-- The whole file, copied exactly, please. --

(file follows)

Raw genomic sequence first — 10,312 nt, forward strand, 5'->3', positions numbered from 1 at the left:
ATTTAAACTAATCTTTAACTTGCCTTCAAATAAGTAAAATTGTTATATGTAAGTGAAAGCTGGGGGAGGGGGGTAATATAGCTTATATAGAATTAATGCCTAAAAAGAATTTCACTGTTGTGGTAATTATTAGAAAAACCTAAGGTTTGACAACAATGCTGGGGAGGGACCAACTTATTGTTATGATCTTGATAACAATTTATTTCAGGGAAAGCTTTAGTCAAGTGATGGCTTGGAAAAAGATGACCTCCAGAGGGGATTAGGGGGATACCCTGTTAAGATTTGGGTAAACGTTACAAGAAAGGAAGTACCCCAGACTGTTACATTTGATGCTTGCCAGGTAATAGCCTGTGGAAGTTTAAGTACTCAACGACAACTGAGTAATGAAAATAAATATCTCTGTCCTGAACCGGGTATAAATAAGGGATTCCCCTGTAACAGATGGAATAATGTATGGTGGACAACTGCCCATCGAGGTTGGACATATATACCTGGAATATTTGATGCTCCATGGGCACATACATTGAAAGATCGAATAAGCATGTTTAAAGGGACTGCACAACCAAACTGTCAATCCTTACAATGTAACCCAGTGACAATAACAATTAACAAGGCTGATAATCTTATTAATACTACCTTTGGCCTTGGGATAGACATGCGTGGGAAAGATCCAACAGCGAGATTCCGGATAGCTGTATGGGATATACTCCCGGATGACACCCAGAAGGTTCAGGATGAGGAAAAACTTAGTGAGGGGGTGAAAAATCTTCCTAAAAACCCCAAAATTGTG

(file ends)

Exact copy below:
Raw genomic sequence first — 10,312 nt, forward strand, 5'->3', positions numbered from 1 at the left:
ATTTAAACTAATCTTTAACTTGCCTTCAAATAAGTAAAATTGTTATATGTAAGTGAAAGCTGGGGGAGGGGGGTAATATAGCTTATATAGAATTAATGCCTAAAAAGAATTTCACTGTTGTGGTAATTATTAGAAAAACCTAAGGTTTGACAACAATGCTGGGGAGGGACCAACTTATTGTTATGATCTTGATAACAATTTATTTCAGGGAAAGCTTTAGTCAAGTGATGGCTTGGAAAAAGATGACCTCCAGAGGGGATTAGGGGGATACCCTGTTAAGATTTGGGTAAACGTTACAAGAAAGGAAGTACCCCAGACTGTTACATTTGATGCTTGCCAGGTAATAGCCTGTGGAAGTTTAAGTACTCAACGACAACTGAGTAATGAAAATAAATATCTCTGTCCTGAACCGGGTATAAATAAGGGATTCCCCTGTAACAGATGGAATAATGTATGGTGGACAACTGCCCATCGAGGTTGGACATATATACCTGGAATATTTGATGCTCCATGGGCACATACATTGAAAGATCGAATAAGCATGTTTAAAGGGACTGCACAACCAAACTGTCAATCCTTACAATGTAACCCAGTGACAATAACAATTAACAAGGCTGATAATCTTATTAATACTACCTTTGGCCTTGGGATAGACATGCGTGGGAAAGATCCAACAGCGAGATTCCGGATAGCTGTATGGGATATACTCCCGGATGACACCCAGAAGGTTCAGGATGAGGAAAAACTTAGTGAGGGGGTGAAAAATCTTCCTAAAAACCCCAAAATTGTG